In current models, there are the D7500 and the D500. The 7500 is the next generation of the D7x00 series, with added processing speed and high ISO, and a few other features, but it has dropped a couple of features from the 7200. It now will not meter with manual lenses, and it has only one memory card slot. Whether that matters is up to you. It adds an articulated rear screen, and has a 20 megapixel sensor instead of 24, which makes little difference in practice but does apparently make the image quality a little less noisy. Some people have badmouthed this model for its dropped features, but from all I hear, there is no complaint about image quality.

    The D500 is the flagship crop-sensor model, also with a 20 megapixel sensor, big buffer, super high ISO performance, focus, etc., and all the bells and whistles. And of course more cost too. This is the "pro" DX camera, what you'd want if you do a lot of sports and wildlife.

    Of the various models available, my inclination would be to go with the D7200, which can still be had new or lightly used, or refurbished, for a very decent price. You'll see a significant improvement in picture quality, especially at higher ISO, faster auto focus, and a host of convenient features, including a much improved view screen, and a number of functions that can be accessed without going to the menu. In addition, if you're so inclined, it will meter with manual lenses, and auto focus with older screw-drive AF lenses.

    I see that the big name dealers no longer have the D7200 new. Adorama has Nikon refurbs for $565. That's a lot of camera for the price. "Refurbished" in this case will usually be checked out and good as new, but a short warranty.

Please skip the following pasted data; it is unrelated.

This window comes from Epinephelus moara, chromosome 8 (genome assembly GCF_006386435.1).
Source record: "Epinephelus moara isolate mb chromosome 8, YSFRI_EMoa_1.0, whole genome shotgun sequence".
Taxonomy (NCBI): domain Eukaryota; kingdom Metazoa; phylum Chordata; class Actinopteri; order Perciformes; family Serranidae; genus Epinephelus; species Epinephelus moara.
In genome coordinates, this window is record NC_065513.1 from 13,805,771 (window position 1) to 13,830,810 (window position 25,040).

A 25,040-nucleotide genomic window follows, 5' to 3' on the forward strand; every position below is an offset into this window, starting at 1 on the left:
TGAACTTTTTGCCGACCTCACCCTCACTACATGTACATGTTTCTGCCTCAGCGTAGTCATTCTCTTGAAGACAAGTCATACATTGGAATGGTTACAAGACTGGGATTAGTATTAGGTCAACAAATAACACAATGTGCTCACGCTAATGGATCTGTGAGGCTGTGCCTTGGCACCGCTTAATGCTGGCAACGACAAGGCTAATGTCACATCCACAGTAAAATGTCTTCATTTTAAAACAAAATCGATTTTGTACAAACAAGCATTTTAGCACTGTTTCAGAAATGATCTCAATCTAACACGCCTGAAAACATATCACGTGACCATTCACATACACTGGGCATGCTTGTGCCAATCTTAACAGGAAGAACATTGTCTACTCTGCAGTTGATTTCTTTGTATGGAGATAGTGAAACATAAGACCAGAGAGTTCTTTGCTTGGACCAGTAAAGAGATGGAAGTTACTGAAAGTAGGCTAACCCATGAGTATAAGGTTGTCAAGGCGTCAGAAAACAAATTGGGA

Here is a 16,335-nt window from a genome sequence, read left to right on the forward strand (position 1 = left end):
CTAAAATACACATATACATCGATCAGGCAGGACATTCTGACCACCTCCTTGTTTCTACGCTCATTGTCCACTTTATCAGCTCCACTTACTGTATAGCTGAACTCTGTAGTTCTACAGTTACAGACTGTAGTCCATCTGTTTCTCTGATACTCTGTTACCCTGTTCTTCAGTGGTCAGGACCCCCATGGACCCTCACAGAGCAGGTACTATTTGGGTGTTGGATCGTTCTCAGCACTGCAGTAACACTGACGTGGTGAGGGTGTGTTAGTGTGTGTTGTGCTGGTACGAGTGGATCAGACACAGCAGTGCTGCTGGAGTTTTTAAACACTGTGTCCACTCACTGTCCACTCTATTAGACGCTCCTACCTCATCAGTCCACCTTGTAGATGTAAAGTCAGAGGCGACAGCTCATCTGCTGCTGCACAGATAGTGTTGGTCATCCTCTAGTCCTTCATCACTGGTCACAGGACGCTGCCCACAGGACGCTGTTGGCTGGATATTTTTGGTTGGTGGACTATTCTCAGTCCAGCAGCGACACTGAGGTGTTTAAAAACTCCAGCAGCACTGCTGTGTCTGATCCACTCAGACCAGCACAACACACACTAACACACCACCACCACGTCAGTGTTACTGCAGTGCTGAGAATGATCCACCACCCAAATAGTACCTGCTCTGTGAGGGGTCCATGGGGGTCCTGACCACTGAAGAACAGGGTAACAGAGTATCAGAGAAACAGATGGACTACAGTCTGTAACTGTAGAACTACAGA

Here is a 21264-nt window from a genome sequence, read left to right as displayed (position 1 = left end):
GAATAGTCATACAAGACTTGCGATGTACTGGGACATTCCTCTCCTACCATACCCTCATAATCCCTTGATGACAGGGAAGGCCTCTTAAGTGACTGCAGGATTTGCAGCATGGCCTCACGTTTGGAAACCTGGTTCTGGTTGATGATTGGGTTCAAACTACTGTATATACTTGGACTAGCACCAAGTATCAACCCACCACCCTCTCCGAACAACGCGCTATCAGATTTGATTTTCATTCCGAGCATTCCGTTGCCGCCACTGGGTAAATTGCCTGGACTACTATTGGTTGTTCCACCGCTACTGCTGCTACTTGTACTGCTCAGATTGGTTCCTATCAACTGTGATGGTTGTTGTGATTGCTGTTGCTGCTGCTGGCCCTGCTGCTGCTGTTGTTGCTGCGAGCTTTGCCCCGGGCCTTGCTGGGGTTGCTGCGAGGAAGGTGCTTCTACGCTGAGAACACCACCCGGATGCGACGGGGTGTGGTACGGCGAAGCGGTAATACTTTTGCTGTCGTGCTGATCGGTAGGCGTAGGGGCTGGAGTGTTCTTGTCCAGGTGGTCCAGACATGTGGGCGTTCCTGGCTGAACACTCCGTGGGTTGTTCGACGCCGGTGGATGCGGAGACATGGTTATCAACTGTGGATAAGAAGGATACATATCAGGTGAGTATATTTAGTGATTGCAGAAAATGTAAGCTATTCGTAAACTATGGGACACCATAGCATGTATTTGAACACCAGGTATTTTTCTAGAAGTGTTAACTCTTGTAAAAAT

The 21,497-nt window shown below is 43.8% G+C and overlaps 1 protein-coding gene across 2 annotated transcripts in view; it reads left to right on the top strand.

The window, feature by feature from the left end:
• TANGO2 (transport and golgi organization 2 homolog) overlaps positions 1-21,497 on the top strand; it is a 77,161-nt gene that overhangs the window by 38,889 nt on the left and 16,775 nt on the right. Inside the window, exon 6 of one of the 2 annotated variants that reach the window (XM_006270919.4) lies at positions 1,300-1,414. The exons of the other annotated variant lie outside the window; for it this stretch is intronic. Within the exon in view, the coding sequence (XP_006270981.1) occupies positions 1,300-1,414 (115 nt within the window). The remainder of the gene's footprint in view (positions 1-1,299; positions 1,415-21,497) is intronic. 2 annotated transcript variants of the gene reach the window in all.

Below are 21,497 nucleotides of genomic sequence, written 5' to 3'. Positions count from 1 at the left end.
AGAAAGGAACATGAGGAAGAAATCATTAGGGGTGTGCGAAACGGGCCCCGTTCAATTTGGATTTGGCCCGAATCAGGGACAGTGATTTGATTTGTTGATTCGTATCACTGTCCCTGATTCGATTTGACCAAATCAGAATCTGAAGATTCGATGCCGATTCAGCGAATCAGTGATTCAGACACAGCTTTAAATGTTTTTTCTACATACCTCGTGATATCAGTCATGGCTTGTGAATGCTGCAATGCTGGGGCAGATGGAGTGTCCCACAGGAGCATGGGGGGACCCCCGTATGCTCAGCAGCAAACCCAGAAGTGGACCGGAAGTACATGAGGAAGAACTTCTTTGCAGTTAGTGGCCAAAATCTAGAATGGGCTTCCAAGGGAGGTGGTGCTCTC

• Thank you for the advice. I will consider the D7200 now.
  • Have been checking out the prices of the Nikon D500. Not sure what the big deal is. But the price of the body alone is over $1000.00. I have seen Nikon D610 and the D750 for the same price or less. Why would someone choose to pay more for a crop sensor camera? Maybe it's because they already have money invested in lenses etc...

  • The D 500 is considered a "Pro" camera despite the crop sensor, because it has very fast and sophisticated AF, a very big buffer, very high usable ISO, and some other pro features, basically making it a crop sensor D5, which make it a good choice for sports and wildlife photography. It has some niceties like group focus, a dedicated AF-On button, has two memory slots one of which takes an XQD card (I think that's an option, the other being two SD).

    While it's undoubtedly a killer camera, and likely the last of its breed, I'm not convinced it's the best deal if you don't need its added features.

    The D7500 has inherited some of its advances including group focus and the 20 megapixel sensor, but in the process has lost its ability to meter with manual lenses, present on the D500 as well as the older D7200.